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Night Lights Classic Jazz

Last Of The Lions: Gerald Wilson

Two of longtime bandleader Gerald Wilson's finest orchestras--his progressive, modernistic 1940s outfit and his 1960s West Coast band.

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Gerald Wilson

Photo: Richard Newhouse

Gerald Wilson, who died September 8, 2014 at the age of 96, led big bands and recorded albums from the height of the swing era into the first years of the 21st century. Last Of The Lions: Gerald Wilson features two of his most significant outfits: a modernistic 1940s powerhouse that included up-and-coming musicians such as trumpeter Snooky Young and trombonist Melba Liston, and an all-star 1960s West Coast unit that highlighted soloists like tenor saxophonist Harold Land and guitarist Joe Pass.

Both bands exemplify the Wilson sound: layered, harmonically rich, and drawing on influences that range from Duke Ellington and 20th-century classical to traditional Mexican music.

This week’s Night Lights program taps classic Wilson recordings, such as:

  • his landmark 1945 arrangement of Dizzy Gillespie’s bebop anthem “Groovin’ High”
  • his early-1960s radio staple “Blues for Yna Yna”
  • an early broadcast version of his take on Harold Arlen’s “Out of This World”
  • one of his several odes to bullfighters, “Viva Tirado”

A few years ago Mosaic Records issued a great anthology of Wilson’s 1960s big-band recordings, with insightful liner notes by longtime jazz critic Doug Ramsey. It’s now out of print, but for an excellent single-CD sampler from the same period, check out the relatively recent Gerald Wilson: The Artist Selects compilation, which covers the same era and includes brief remembrances of the pieces by Wilson himself.

Read: Jeff Sultanof runs down 12 essential Wilson recordings.

Watch: Gerald Wilson’s big band performing “Blues for Yna Yna” in the 1960s:

Correction: In the show I say that Wilson’s 1945 arrangement of “Out of This World” was never recorded commercially. While it’s true that the song was never recorded by the 1940s band, Wilson’s 1960s orchestra revisits the arrangement on the album Everywhere, included in the Mosaic set mentioned above. The version used on the program is a 1945 Jubilee radio broadcast.

Music Heard On This Episode

Viva Torada
Gerald Wilson — The Artist Selects (Blue Note, 2005)
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Viva Torada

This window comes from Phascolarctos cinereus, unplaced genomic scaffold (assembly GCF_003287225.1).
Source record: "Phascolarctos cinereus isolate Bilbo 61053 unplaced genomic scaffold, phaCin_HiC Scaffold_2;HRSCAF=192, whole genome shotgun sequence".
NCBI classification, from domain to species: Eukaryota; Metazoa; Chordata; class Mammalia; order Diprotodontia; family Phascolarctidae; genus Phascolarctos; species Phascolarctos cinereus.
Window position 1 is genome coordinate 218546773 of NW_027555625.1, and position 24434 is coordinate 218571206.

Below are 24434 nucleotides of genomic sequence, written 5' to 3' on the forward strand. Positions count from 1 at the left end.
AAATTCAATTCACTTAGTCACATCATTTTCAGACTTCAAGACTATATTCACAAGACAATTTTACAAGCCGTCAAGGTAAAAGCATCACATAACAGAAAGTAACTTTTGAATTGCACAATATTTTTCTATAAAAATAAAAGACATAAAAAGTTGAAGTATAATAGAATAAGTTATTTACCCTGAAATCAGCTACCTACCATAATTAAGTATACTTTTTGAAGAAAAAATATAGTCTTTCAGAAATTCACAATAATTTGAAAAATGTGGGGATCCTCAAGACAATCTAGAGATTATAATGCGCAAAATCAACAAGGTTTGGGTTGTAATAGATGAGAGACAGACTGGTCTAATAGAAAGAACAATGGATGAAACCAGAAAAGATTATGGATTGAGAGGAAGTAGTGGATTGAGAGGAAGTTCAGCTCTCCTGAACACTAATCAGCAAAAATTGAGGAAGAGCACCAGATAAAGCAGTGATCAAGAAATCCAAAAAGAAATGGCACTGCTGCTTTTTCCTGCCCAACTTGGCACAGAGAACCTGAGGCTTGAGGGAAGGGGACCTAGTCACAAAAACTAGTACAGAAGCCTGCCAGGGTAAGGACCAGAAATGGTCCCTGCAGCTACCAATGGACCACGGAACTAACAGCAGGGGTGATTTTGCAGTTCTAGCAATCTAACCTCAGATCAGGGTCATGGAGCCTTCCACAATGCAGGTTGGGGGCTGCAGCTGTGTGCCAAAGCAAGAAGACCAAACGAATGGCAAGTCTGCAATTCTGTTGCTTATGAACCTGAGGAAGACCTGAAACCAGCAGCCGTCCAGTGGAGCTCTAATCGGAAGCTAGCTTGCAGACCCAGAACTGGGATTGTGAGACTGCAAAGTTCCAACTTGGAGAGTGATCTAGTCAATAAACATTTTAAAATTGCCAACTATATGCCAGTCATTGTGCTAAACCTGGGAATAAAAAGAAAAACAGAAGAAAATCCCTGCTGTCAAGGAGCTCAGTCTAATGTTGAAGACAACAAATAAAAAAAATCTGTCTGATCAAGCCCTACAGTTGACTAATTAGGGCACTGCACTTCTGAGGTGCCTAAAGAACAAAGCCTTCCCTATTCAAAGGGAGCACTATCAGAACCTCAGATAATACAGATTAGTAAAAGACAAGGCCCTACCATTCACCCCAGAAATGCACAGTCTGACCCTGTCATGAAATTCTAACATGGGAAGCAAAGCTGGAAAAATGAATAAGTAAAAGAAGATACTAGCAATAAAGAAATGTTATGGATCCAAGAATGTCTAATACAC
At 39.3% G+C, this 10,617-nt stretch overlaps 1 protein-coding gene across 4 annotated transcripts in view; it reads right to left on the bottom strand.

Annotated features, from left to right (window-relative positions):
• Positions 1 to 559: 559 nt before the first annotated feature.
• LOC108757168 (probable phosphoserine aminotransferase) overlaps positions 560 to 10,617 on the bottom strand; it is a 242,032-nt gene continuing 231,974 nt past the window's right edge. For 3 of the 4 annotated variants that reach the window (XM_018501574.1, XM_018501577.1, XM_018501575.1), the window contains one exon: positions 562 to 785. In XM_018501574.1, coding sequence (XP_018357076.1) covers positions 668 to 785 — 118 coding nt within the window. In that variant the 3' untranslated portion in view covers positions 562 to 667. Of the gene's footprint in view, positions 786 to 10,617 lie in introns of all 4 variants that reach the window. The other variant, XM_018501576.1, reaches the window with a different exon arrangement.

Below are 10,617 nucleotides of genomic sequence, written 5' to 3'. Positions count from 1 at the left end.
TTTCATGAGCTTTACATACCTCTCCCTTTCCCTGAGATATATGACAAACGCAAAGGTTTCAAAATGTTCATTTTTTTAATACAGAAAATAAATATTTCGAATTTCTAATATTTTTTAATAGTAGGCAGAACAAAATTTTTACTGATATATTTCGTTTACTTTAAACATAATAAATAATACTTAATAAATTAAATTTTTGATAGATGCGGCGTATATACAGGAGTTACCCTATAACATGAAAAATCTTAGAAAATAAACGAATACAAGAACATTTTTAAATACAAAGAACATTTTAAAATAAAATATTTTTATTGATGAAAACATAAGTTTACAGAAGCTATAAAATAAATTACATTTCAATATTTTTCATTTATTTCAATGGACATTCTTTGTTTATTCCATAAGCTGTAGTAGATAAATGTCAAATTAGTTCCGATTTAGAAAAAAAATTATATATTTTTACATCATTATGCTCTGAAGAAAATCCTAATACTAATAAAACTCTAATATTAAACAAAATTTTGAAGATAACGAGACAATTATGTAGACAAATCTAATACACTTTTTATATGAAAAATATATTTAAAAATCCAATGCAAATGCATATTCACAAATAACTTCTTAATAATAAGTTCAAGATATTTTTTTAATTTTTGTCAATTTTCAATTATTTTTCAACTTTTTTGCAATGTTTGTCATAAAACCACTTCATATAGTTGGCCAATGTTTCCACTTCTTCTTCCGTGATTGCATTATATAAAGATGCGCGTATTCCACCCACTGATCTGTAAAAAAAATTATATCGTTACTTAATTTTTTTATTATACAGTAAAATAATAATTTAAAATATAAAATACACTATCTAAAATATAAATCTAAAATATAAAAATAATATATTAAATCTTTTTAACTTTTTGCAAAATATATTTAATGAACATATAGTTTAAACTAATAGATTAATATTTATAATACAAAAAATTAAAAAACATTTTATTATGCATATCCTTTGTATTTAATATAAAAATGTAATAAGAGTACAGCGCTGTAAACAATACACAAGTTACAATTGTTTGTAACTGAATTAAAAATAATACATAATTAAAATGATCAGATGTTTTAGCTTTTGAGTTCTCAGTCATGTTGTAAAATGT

Gerald Wilson — The Artist Selects (Blue Note, 2005)
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Groovin' High
Gerald Wilson — Central Avenue Sounds: Jazz in Los Angeles 1921-56 (Rhino/WEA, 1999)
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Cruisin' With Cab
Gerald Wilson — Groovin' High in L.A. 1946 (Hep, 1995)
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Out of This World
Gerald Wilson — They All Had Rhythm 1945-46 (Hep, 2003)

Notes: Herb Jeffries on vocals.

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Come Sunday
Gerald Wilson — Groovin' High in L.A. 1946 (Hep, 1995)
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Dissonance in Blues
Gerald Wilson — Central Avenue Sounds: Jazz in Los Angeles 1921-56 (Rhino/WEA, 1999)
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Blues for Yna Yna
Gerald Wilson — The Artist Selects (Blue Note, 2005)
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Josefina
Gerald Wilson — The Artist Selects (Blue Note, 2005)
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Milestones
Gerald Wilson — The Artist Selects (Blue Note, 2005)
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The Feather
Gerald Wilson — The Artist Selects (Blue Note, 2005)
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Teri
Gerald Wilson — The Artist Selects (Blue Note, 2005)
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David Brent Johnson

Born in Indianapolis, Indiana, David Brent Johnson moved to Bloomington in 1991. He is an alumnus of Indiana University, and began working with WFIU in 2002. Currently, David serves as jazz producer and systems coordinator at the station. His interests include literature, history, music, writing, and movies.

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  • http://www.mozaico.net/mosaics/ JamesHastle

    where have all these guys gone? Sorry, what I mean is where are these types of muscians whom obviously ooze talent gone to in the modern era? You only have to watch a few minutes of that video to appreciate the talent these guys had and how they hold the audience, you don’t see it these days or an I just getting old?

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